The 22-year-old Paredes was in uniform for the Tigers’ series opener against the Mariners on Tuesday night. He’ll take the place of Jeimer Candelario, who was placed on the bereavement list.
By rule, players on the bereavement list must miss at least three days and no more than seven. Thus, Candelario -- one of the Tigers’ leading hitters this year -- will miss the Mariners series and could miss part of or all of the White Sox series as well.
“Jeimer got in touch with me in the really early hours of the morning to let me know that something had happened in his family and he needed to leave the team for a few days,” manager A.J. Hinch said. “So we put him on the bereavement list, obviously looking out for him and just making sure he’s OK. And then he hopped on a plane and did go to the Dominican Republic to be with his family.
“Obviously, it’s his news to share whenever he’s comfortable, but we’ll be thinking about him and praying for him, and we’ll miss him for the days he’s away.”
Though the Tigers could have recalled infielder Zack Short, they opted to take a look at Paredes, who made his Major League debut last August and served as the Tigers’ primary third baseman for a stretch last season. After a strong start last August, he batted .220 (22-for-100) last year with four doubles, one home run, six RBIs, eight walks and 24 strikeouts.
Paredes made a strong push for an Opening Day roster spot this year, winning a batting title in the Mexican Winter League before getting a heavy dose of playing time in Spring Training. Hinch played him at second base in addition to third in hopes of finding an extra infield spot for him, but his struggles at the plate reinforced the belief that he needed some finishing work at Triple-A Toledo after having no Minor League season last year.
“I took it as a lesson to work harder,” Paredes said, “and I took the experience of having more hunger for being back in Major League Baseball.”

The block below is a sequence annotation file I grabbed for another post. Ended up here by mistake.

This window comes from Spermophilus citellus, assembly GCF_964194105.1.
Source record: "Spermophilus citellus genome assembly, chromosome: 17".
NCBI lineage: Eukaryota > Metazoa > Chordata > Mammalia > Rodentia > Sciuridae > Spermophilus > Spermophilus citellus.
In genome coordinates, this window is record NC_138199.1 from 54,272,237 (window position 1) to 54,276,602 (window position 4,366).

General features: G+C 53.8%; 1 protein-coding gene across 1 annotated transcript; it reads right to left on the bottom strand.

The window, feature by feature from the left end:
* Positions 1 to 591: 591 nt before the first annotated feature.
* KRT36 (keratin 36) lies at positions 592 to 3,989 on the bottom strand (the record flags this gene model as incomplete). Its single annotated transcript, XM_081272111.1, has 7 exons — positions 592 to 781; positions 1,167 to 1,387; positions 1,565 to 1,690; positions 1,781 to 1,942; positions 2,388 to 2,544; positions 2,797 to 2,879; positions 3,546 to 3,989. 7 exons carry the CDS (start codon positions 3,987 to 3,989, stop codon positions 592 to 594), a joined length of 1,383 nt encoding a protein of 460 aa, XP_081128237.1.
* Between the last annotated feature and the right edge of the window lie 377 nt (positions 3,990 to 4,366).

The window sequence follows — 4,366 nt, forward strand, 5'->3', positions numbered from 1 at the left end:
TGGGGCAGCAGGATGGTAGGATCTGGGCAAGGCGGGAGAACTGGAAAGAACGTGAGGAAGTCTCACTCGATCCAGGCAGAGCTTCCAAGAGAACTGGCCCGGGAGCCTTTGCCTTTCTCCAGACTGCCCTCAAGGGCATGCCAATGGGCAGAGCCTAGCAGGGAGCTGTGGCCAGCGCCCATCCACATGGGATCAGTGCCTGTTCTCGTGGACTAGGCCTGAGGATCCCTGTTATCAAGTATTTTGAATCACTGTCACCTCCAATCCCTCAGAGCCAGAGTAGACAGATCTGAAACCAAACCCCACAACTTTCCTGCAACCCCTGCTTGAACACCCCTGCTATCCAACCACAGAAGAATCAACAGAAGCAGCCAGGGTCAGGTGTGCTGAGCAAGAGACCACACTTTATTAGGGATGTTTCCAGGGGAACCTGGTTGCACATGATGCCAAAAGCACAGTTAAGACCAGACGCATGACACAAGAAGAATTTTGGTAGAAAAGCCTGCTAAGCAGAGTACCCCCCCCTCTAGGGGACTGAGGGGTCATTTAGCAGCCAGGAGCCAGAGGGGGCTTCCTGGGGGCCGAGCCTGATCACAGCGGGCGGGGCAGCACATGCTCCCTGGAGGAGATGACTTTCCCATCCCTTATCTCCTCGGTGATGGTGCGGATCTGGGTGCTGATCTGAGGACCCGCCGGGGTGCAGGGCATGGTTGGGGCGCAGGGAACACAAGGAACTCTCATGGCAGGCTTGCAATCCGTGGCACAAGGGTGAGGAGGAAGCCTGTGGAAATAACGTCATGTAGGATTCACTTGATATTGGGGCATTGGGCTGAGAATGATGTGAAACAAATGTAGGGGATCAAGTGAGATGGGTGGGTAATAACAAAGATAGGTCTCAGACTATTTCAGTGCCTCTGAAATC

As one of the youngest players in Triple-A East, 4.8 years below the league average age, according to Baseball-Reference, Paredes got off to a slow start before his offense picked up. He ended last week with the Mud Hens batting .269 (29-for-108) with two homers, 14 RBIs and a .732 OPS. His 14 walks and 17 strikeouts are more in line with his hitting history and his strike-zone awareness.
“The reports from [Mud Hens manager] Tom [Prince] and the group down there is that he’s showing the same instincts, tangibles, feel for the game. His offense has picked up in the last few weeks, and he needs to be reminded that he’s not out of sight, out of mind," Hinch said. "He’s very much a part of what we want to do, and the fact that we have some playing time this series, maybe even into the White Sox series, it seemed like a good thing for us to give him a look.”
That look for now will be at third base, but the Tigers also have to figure out where he fits long term, especially if Candelario becomes part of the long-term plan. Paredes played second base as well as shortstop in Toledo, more so even than third base over the last few weeks. With second base unsettled long term, depending on Willi Castro’s development and defense, Paredes could eventually hit his way into that position to find himself in a regular spot in the lineup.